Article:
On 28 July this year I finished the final volume of In Search of Lost Time, a book I began reading in 2000. According to the Proust critic Roger Shattuck, it’s not unusual for people to take a decade to read the Search. Proust took thirteen years to publish the seven volumes of the Search and it took me thirteen years to read it, chugging along at the rate of 90 000 words or so a year.
During those thirteen years, I moved interstate and back again twice, had a parent die, finished one career and simultaneously started two others, wrote my way out of a catastrophe, achieved middle-age, acquired two Proust t-shirts and became happy. And when I’d finally finished reading it, the first thought I had was that the Search is too short, and I needed to read it again.
Not long before I finished the Search – just as I was about to begin the final volume Time Regained – I realised that this year is the centenary of the publication of the first volume Swann’s Way (14 November if you’re thinking of breaking out the madeleines), a publication that Proust paid for himself because no-one else would touch it.
Two of the main themes of the Search, as far as I can tell anyway, are memory and sex. Curiously these were two of the major themes of the then young and burgeoning theories of psychoanalysis. Prior to the publication of Swann’s Way, Freud had written The Psychopathology of Everyday Life, a title that would have made an excellent subtitle for the Search.
I assume that Proust had read Freud because of his frequent use of the new term ‘invert’ to describe gays and lesbians. ‘Invert’ was used in preference to ‘pervert’. If a pervert was someone commonly supposed to be fixed on a wrong object, an invert is someone fixed on an object that is merely different.
In the Search Proust was writing everything he could remember about remembering, a remembering that is being revised by the passage of time, so that what he knows of a person, and consequently of himself, is being continually rewritten and rewritten, as if Proust were writing his own palimpsest about the palimpsest that is memory.
One of the curious things about the Search is that it reads like the story of someone free-associating on the analyst’s couch. We go forward in time, back in time, sideways in time, travel to points where the narrator wasn’t present and so on, driven by obsession and contingent recall: my mother makes me think of my house, which makes me think of architecture, which makes me think of churches, which makes me think of meeting Albertine, which makes me think of beaches … and so on.
The subject of the Search, called Marcel – because, says Proust, that’s what we might as well call him, if we’re going to call him anything – is dual. The two simultaneous Marcels are the Marcel of the past (actually many Marcels at many points in time), who is engaged in narcissistically struggling to be a writer, and the Marcel of the present, speaking directly to us of the states of mind of the past Marcel. The present Marcel is a thoughtful, lucid, sometimes gossipy voice, who recites the narratives of his past, and comments on that narrative as he speaks.
Proust’s writing of sex is of the obsessions of sex, not only homosexual and heterosexual, but of the many polymorphous sexualities we inhabit in our lives. Perhaps there is no other kind of sex but obsessive sex, perhaps that’s what sexual attraction is – a kind of obsession. Maybe one of the difficulties with romantic relationships is the two parties matching up their levels of obsession, a concept that explains a lot about romantic love and why couples are often either glued together or fracturing.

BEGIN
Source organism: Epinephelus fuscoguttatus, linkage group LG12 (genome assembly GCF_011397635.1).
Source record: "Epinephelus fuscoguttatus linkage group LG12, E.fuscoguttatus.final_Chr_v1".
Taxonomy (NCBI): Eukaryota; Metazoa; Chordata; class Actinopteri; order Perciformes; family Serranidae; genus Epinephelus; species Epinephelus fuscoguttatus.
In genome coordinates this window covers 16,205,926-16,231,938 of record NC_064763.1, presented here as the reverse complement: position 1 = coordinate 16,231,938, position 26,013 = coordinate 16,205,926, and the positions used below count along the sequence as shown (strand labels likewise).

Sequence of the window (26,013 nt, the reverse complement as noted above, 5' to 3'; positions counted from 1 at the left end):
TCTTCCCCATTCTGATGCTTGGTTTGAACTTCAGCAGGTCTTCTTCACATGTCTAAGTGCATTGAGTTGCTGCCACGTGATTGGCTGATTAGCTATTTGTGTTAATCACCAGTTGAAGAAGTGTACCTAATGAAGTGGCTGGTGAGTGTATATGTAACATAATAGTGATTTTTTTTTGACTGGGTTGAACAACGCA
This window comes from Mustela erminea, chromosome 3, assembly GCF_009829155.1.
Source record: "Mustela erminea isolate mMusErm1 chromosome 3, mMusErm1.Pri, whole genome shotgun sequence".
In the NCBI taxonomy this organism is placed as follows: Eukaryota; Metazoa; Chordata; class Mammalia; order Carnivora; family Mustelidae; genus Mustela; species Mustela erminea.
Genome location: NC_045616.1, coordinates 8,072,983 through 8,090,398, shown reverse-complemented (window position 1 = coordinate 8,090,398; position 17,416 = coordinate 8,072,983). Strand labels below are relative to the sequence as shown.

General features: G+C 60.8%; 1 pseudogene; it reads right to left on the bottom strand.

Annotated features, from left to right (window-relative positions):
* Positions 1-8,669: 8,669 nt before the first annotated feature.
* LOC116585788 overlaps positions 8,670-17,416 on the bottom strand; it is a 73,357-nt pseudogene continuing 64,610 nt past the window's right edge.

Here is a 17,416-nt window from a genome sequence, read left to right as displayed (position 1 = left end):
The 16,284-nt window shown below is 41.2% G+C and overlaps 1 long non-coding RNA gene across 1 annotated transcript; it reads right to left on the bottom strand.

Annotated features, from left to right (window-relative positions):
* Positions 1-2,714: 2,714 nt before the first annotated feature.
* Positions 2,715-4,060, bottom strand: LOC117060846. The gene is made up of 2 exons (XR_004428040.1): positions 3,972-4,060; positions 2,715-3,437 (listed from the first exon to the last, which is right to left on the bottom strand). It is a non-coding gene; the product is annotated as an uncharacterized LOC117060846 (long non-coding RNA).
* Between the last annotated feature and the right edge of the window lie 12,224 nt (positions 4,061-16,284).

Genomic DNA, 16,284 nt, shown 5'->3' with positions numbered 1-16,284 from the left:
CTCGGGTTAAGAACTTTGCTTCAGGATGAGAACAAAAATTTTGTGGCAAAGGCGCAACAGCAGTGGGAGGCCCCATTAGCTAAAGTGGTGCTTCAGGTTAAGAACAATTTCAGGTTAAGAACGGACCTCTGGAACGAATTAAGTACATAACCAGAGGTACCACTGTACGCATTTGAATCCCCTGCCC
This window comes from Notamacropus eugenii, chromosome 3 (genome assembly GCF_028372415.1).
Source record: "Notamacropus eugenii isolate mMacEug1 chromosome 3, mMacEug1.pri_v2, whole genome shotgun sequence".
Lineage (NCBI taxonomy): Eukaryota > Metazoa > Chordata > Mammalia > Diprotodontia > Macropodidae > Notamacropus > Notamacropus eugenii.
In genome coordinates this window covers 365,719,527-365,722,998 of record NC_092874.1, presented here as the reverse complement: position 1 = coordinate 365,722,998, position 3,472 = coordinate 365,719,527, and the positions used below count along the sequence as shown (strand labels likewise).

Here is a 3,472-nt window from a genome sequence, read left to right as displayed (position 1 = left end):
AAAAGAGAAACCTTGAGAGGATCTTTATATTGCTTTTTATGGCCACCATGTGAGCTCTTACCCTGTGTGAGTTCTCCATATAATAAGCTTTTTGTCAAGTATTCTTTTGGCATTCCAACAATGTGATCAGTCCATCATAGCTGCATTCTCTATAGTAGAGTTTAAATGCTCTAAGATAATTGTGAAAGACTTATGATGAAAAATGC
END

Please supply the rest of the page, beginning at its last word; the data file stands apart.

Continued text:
The Search’s Marcel is born into an obsessive love (for his mother) and as a teenager and as an adult falls into a series of painful and obsessive love affairs, most notably with Albertine Simonet. Marcel’s long and tormented love for Albertine is characterised by his consuming and relentless jealousy and incessant paranoia concerning her possible affairs with other women and Albertine’s attempts to escape from the gilded cage in which Marcel has imprisoned her.
If all babies desire their mother, who herself has desires other than for her baby, then the structure of feminine desire becomes the thing that all of us, as babies, had to negotiate – the event that shapes our experience of the Other. The interesting thing about misogynists is that they are terrified by feminine desire, as if it could turn the world upside down. Which of course it once did. And the misogynist can only form alliances with men who have the same fixation. Their sharing of that fixation can be a way of getting close to each other without actually having sex with each other, and of keeping an eye on each other. The misogynist can’t work out what a woman’s desire could be if she doesn’t desire him, and therefore she will not be allowed to have other desires.
It’s curious that in modern times crises of femininity are always pitched in terms of crises of desire: women have too much desire (are sluttish, promiscuous, abandoned) or have too little (aren’t having enough babies). Crises of masculinity are always couched in terms of violence and power; men have an excess of both (are too criminal) or have too little (are too feminine, and therefore have a crisis of desire). It’s never the other way round except in transgressive horror stories of the murderous mother or the paedophilic uncle.